The Arvada Center Black Box Repertory’s choice of plays continues to surprise. The third season opened on February 1 with The Diary of Anne Frank; the regional premiere of Jen Silverman’s The Moors followed. Not many artistic directors alternate oldies — sometimes revelatory, like Waiting for Godot, but sometimes as creaky and dated as Bus Stop — with scripts so inventive and new that it’s hard to parse them, as the repertory’s Lynne Collins does. The fact that the company gathers some of the most talented actors around is less surprising. That’s what happens when you offer several weeks of paid work, challenging material, smart direction and exciting artistic collaboration in an area where such opportunities are rare.
Anthony Powell, for many years an associate artistic director with the Denver Center and now the head of Stories on Stage, is the sure directorial hand behind the quicksilver madness of The Moors. The title alone tells you that this play is about the Brontës — but if they’re imaginatively central, they’re peripheral in terms of plot. Two strange and lonely sisters live in a barren, featureless house in the bleak middle of the Yorkshire moors (a running joke throughout is that the set barely changes as it supposedly morphs from bedroom to parlor and back again). The Brontë sisters had a mad brother, Branwell, and here someone called Branwell is imprisoned in the attic like Rochester’s mad wife in Charlotte Brontë’s Jane Eyre. But the sisters aren’t Charlotte, Anne or Emily; they are childish Huldey and cruel, cold Agatha. An Emilie does arrive eventually; she’s a governess lured by the warm letters she believes were written to her by Branwell. In short, if you’re trying to piece together autobiographical fact or bits of plot from the novels, if you’d like Heathcliff himself to show up in all his dark rage and desolate love, you’re going to be disappointed. Though the sisters’ Mastiff, like Heathcliff, does enter a doomed love affair and — also like Heathcliff — would rather destroy than lose the object of his affection. Which happens to be a Moor-Hen, incapacitated by an injured leg.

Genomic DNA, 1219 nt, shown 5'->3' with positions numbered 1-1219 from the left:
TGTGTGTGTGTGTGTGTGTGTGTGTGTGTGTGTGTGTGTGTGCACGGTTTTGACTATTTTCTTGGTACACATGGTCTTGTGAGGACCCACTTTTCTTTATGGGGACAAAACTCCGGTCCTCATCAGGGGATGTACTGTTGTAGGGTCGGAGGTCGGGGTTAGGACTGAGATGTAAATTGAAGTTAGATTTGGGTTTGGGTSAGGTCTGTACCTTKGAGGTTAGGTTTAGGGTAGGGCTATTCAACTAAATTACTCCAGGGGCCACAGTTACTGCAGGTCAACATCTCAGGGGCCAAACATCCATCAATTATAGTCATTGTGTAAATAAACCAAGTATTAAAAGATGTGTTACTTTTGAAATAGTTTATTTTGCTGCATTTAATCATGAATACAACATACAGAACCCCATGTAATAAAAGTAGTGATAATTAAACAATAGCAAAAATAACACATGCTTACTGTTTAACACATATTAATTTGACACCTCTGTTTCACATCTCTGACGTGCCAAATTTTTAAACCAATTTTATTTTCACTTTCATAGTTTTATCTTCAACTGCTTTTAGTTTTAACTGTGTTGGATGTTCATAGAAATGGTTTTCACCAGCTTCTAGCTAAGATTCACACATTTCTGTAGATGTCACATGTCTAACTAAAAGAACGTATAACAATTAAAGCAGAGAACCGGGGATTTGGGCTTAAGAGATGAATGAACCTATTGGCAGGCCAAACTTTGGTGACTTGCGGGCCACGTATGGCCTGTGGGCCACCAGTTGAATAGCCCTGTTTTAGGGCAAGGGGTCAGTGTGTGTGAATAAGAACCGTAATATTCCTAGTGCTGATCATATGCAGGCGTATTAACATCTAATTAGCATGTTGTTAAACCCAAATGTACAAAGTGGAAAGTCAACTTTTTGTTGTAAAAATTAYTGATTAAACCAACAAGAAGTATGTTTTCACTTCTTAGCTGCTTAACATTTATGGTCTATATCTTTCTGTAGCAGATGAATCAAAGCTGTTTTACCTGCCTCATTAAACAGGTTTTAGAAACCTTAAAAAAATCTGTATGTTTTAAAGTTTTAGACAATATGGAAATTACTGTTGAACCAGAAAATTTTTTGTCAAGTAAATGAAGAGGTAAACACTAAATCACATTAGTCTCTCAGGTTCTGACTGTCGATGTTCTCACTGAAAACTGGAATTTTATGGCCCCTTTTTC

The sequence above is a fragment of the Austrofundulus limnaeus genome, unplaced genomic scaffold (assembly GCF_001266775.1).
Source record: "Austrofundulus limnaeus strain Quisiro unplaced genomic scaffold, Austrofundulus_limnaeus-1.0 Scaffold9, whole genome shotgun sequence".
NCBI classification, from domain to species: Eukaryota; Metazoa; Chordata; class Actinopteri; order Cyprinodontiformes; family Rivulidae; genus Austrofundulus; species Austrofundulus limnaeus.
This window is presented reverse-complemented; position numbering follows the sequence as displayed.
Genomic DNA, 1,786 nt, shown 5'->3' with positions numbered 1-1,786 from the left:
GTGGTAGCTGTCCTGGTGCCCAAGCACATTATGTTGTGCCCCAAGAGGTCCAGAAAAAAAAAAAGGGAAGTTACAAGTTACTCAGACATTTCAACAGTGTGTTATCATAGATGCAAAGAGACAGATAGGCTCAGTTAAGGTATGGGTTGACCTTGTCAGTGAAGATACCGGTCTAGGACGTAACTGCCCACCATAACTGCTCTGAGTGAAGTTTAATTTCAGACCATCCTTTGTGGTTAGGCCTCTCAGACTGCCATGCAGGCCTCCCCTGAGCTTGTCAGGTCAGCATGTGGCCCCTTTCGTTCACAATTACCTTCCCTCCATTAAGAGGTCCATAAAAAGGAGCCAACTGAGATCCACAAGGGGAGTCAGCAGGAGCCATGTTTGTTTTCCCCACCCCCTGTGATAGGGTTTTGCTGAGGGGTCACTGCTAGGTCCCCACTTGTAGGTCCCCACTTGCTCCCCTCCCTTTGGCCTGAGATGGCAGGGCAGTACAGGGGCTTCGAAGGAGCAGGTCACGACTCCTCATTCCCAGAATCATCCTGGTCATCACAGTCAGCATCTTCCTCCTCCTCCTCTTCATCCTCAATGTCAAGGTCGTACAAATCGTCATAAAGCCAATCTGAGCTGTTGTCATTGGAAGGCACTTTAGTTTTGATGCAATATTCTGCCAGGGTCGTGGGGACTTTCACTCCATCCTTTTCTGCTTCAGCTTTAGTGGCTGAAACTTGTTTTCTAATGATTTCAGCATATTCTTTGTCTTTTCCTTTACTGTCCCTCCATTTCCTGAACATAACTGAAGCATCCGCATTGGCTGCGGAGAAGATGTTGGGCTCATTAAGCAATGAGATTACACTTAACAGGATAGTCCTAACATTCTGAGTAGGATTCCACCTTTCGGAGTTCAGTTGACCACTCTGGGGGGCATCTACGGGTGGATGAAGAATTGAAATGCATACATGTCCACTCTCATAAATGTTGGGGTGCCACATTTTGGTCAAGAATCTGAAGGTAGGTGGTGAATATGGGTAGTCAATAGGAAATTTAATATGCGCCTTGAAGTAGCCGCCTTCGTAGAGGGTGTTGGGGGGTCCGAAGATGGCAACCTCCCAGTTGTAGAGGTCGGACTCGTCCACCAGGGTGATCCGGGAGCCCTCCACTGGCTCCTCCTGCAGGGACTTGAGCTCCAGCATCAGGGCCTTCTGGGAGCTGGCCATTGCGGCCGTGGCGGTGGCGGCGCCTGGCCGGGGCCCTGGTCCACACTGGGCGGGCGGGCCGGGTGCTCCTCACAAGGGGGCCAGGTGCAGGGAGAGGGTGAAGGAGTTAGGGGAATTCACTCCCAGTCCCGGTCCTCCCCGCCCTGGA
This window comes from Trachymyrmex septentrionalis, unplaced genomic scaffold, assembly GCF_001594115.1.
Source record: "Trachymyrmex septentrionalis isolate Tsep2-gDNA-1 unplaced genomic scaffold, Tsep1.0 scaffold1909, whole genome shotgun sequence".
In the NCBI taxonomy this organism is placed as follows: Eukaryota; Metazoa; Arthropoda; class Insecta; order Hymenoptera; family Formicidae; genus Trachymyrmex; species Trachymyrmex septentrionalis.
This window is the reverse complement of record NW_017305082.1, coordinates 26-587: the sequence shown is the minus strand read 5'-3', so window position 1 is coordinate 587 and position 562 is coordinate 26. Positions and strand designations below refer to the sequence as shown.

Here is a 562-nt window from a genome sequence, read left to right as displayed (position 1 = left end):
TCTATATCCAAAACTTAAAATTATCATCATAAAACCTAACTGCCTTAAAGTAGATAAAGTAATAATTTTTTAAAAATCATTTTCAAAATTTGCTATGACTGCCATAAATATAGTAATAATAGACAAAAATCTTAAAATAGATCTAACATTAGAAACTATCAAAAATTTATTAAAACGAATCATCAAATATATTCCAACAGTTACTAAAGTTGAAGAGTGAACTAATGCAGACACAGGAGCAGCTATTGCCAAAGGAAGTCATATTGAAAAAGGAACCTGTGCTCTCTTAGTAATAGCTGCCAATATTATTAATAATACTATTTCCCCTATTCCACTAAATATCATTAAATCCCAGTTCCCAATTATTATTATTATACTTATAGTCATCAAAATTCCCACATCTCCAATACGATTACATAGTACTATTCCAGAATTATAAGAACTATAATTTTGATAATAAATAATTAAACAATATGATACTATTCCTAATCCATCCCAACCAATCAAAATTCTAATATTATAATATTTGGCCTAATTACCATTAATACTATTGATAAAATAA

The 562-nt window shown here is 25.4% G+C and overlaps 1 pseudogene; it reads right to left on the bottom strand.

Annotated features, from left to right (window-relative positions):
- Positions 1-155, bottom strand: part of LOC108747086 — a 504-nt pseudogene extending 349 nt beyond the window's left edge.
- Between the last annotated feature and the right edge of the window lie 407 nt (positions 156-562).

But really, it’s best just to sit back in your seat and watch as this absurd, hilarious, vicious and nonsensical comedy unfolds.
Huldey and Agatha have almost nothing in common, though each wants to write, seeks immortality in her own way, and is intrigued by journals. Their maid, Marjory or Madeline — her identity is fluid and she’s either pregnant or suffering from typhus or both — seethes as she performs her menial tasks and eventually comes up with a revenge plot that leads to an ongoing question of just who will murder whom. She’s well played by Annie Barbour.
An overarching theme is loneliness and the need to be seen, and the Mastiff, played by Geoffrey Kent, expresses these painful feelings more eloquently than the sisters ever do, though his thoughts tend to be fragmented. His relationship with the memory-challenged Moor-Hen is so funny and sweet, and so deftly played by Kent and Emily Van Fleet, that you set aside all reservations about biological differences — not to mention the sheer ridiculousness of the premise — and actually care about the outcome. Both actors do just enough to remind you of their creatures’ non-human status — Van Fleet with occasional birdlike movements of her head, Kent with rambunctious, doggy capers — while communicating seriously human emotions.
All of the acting is splendid: Emma Messenger is riveting as nasty, conniving Agatha, and Regina Fernandez’s perpetual smile as governess Emilie begins sweetly ingratiating moves through puzzlement and dawning understanding, and ultimately becomes so mean and secretive that it chills your blood. Then there’s Jessica Robblee’s Huldey: Give a highly talented actor a role with so many facets, where she can go from limited, flat statements to an outburst of song that mingles rock and ballad with a ruthless belt reminiscent of the murderesses in the musical Chicago, and you get one of those knockout performances that — almost alone —can make a critic’s life happy and worthwhile.
I can’t claim that I ever put the pieces of The Moors together into a coherent whole, or found a way to fit the script into the tradition of such absurdists as Ionesco. But given an evening as wonderfully distracting, crazed and absorbing as this, who cares?
The Moors, presented by the Arvada Center’s Black Box Repertory Theatre through May 18, 6901 Wadsworth Boulevard, Arvada, 720-898-7200, arvadacenter.org.
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